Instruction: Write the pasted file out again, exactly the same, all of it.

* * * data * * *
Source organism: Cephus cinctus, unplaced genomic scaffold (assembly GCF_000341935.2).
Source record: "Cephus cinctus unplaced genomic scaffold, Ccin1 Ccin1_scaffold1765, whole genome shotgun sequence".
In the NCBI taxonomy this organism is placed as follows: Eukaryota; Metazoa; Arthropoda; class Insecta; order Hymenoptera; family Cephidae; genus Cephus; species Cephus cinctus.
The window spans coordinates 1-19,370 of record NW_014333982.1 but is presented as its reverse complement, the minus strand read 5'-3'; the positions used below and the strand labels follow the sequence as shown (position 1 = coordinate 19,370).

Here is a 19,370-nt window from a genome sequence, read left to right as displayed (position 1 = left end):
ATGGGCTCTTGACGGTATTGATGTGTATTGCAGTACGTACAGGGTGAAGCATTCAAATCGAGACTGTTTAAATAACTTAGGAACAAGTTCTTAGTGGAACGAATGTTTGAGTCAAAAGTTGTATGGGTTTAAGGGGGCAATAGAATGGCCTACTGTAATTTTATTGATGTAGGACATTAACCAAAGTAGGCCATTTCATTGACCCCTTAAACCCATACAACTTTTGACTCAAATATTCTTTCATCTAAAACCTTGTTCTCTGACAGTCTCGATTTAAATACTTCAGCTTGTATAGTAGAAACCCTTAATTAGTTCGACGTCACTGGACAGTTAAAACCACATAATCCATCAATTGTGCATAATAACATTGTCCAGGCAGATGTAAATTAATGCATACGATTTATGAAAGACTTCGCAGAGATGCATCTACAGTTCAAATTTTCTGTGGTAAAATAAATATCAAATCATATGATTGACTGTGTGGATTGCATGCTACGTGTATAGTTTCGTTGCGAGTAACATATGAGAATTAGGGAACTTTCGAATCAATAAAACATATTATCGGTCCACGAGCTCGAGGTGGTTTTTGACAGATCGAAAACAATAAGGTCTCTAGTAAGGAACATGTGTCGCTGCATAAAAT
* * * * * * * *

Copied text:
Source organism: Cephus cinctus, unplaced genomic scaffold (assembly GCF_000341935.2).
Source record: "Cephus cinctus unplaced genomic scaffold, Ccin1 Ccin1_scaffold1765, whole genome shotgun sequence".
In the NCBI taxonomy this organism is placed as follows: Eukaryota; Metazoa; Arthropoda; class Insecta; order Hymenoptera; family Cephidae; genus Cephus; species Cephus cinctus.
The window spans coordinates 1-19,370 of record NW_014333982.1 but is presented as its reverse complement, the minus strand read 5'-3'; the positions used below and the strand labels follow the sequence as shown (position 1 = coordinate 19,370).

Here is a 19,370-nt window from a genome sequence, read left to right as displayed (position 1 = left end):
ATGGGCTCTTGACGGTATTGATGTGTATTGCAGTACGTACAGGGTGAAGCATTCAAATCGAGACTGTTTAAATAACTTAGGAACAAGTTCTTAGTGGAACGAATGTTTGAGTCAAAAGTTGTATGGGTTTAAGGGGGCAATAGAATGGCCTACTGTAATTTTATTGATGTAGGACATTAACCAAAGTAGGCCATTTCATTGACCCCTTAAACCCATACAACTTTTGACTCAAATATTCTTTCATCTAAAACCTTGTTCTCTGACAGTCTCGATTTAAATACTTCAGCTTGTATAGTAGAAACCCTTAATTAGTTCGACGTCACTGGACAGTTAAAACCACATAATCCATCAATTGTGCATAATAACATTGTCCAGGCAGATGTAAATTAATGCATACGATTTATGAAAGACTTCGCAGAGATGCATCTACAGTTCAAATTTTCTGTGGTAAAATAAATATCAAATCATATGATTGACTGTGTGGATTGCATGCTACGTGTATAGTTTCGTTGCGAGTAACATATGAGAATTAGGGAACTTTCGAATCAATAAAACATATTATCGGTCCACGAGCTCGAGGTGGTTTTTGACAGATCGAAAACAATAAGGTCTCTAGTAAGGAACATGTGTCGCTGCATAAAAT